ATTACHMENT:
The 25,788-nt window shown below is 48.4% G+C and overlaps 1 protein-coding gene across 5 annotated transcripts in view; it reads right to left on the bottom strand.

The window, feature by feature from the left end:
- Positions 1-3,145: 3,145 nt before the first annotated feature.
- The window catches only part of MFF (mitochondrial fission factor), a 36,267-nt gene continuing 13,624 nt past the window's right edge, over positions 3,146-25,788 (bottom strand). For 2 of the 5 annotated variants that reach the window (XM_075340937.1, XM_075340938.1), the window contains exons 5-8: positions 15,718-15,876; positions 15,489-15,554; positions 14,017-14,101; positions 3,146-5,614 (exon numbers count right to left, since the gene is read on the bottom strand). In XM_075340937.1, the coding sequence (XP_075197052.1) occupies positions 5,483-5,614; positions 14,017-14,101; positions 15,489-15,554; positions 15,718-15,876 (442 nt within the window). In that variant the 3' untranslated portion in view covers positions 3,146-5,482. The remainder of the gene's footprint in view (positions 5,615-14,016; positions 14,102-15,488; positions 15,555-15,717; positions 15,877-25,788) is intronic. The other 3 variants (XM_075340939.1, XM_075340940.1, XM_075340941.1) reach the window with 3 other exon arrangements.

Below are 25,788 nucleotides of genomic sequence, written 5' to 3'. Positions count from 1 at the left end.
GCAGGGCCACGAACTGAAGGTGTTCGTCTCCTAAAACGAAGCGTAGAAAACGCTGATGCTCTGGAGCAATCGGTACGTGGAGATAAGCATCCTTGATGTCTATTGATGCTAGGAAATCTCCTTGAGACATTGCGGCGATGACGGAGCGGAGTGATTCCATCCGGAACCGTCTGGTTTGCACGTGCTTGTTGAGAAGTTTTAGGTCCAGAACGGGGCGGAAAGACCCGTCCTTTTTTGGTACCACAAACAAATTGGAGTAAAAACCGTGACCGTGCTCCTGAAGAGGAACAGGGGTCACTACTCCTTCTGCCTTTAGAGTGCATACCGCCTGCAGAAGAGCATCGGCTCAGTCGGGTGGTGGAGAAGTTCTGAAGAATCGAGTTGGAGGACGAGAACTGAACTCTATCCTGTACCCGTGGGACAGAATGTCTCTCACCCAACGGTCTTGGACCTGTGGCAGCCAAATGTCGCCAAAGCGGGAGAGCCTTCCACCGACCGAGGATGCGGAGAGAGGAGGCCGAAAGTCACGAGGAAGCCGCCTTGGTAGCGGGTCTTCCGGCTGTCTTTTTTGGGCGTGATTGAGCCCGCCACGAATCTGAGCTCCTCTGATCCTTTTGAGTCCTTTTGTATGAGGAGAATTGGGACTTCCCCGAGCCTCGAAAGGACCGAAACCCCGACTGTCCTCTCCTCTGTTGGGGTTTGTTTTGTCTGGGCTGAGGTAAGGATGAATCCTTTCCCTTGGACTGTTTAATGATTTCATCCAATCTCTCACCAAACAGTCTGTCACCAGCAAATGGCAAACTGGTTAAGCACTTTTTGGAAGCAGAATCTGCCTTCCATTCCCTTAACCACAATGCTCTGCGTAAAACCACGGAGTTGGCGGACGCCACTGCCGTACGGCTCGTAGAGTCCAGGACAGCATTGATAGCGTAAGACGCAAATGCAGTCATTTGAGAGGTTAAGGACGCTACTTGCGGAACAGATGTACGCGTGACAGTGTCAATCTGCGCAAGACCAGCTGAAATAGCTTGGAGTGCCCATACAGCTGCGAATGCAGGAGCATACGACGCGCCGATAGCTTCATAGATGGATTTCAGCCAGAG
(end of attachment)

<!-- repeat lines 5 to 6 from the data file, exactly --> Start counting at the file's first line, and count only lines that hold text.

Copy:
Below are 25,788 nucleotides of genomic sequence, written 5' to 3'. Positions count from 1 at the left end.
GCAGGGCCACGAACTGAAGGTGTTCGTCTCCTAAAACGAAGCGTAGAAAACGCTGATGCTCTGGAGCAATCGGTACGTGGAGATAAGCATCCTTGATGTCTATTGATGCTAGGAAATCTCCTTGAGACATTGCGGCGATGACGGAGCGGAGTGATTCCATCCGGAACCGTCTGGTTTGCACGTGCTTGTTGAGAAGTTTTAGGTCCAGAACGGGGCGGAAAGACCCGTCCTTTTTTGGTACCACAAACAAATTGGAGTAAAAACCGTGACCGTGCTCCTGAAGAGGAACAGGGGTCACTACTCCTTCTGCCTTTAGAGTGCATACCGCCTGCAGAAGAGCATCGGCTCAGTCGGGTGGTGGAGAAGTTCTGAAGAATCGAGTTGGAGGACGAGAACTGAACTCTATCCTGTACCCGTGGGACAGAATGTCTCTCACCCAACGGTCTTGGACCTGTGGCAGCCAAATGTCGCCAAAGCGGGAGAGCCTTCCACCGACCGAGGATGCGGAGAGAGGAGGCCGAAAGTCACGAGGAAGCCGCCTTGGTAGCGGGTCTTCCGGCTGTCTTTTTTGGGCGTGATTGAGCCCGCCACGAATCTGAGCTCCTCTGATCCTTTTGAGTCCTTTTGTATGAGGAGAATTGGGACTTCCCCGAGCCTCGAAAGGACCGAAACCCCGACTGTCCTCTCCTCTGTTGGGGTTTGTTTTGTCTGGGCTGAGGTAAGGATGAATCCTTTCCCTTGGACTGTTTAATGATTTCATCCAATCTCTCACCAAACAGTCTGTCACCAGCAAATGGCAAACTGGTTAAGCACTTTTTGGAAGCAGAATCTGCCTTCCATTCCCTTAACCACAATGCTCTGCGTAAAACCACGGAGTTGGCGGACGCCACTGCCGTACGGCTCGTAGAGTCCAGGACAGCATTGATAGCGTAAGACGCAAATGCAGTCATTTGAGAGGTTAAGGACGCTACTTGCGGAACAGATGTACGCGTGACAGTGTCAATCTGCGCAAGACCAGCTGAAATAGCTTGGAGTGCCCATACAGCTGCGAATGCAGGAGCATACGACGCGCCGATAGCTTCATAGATGGATTTCAGCCAGAG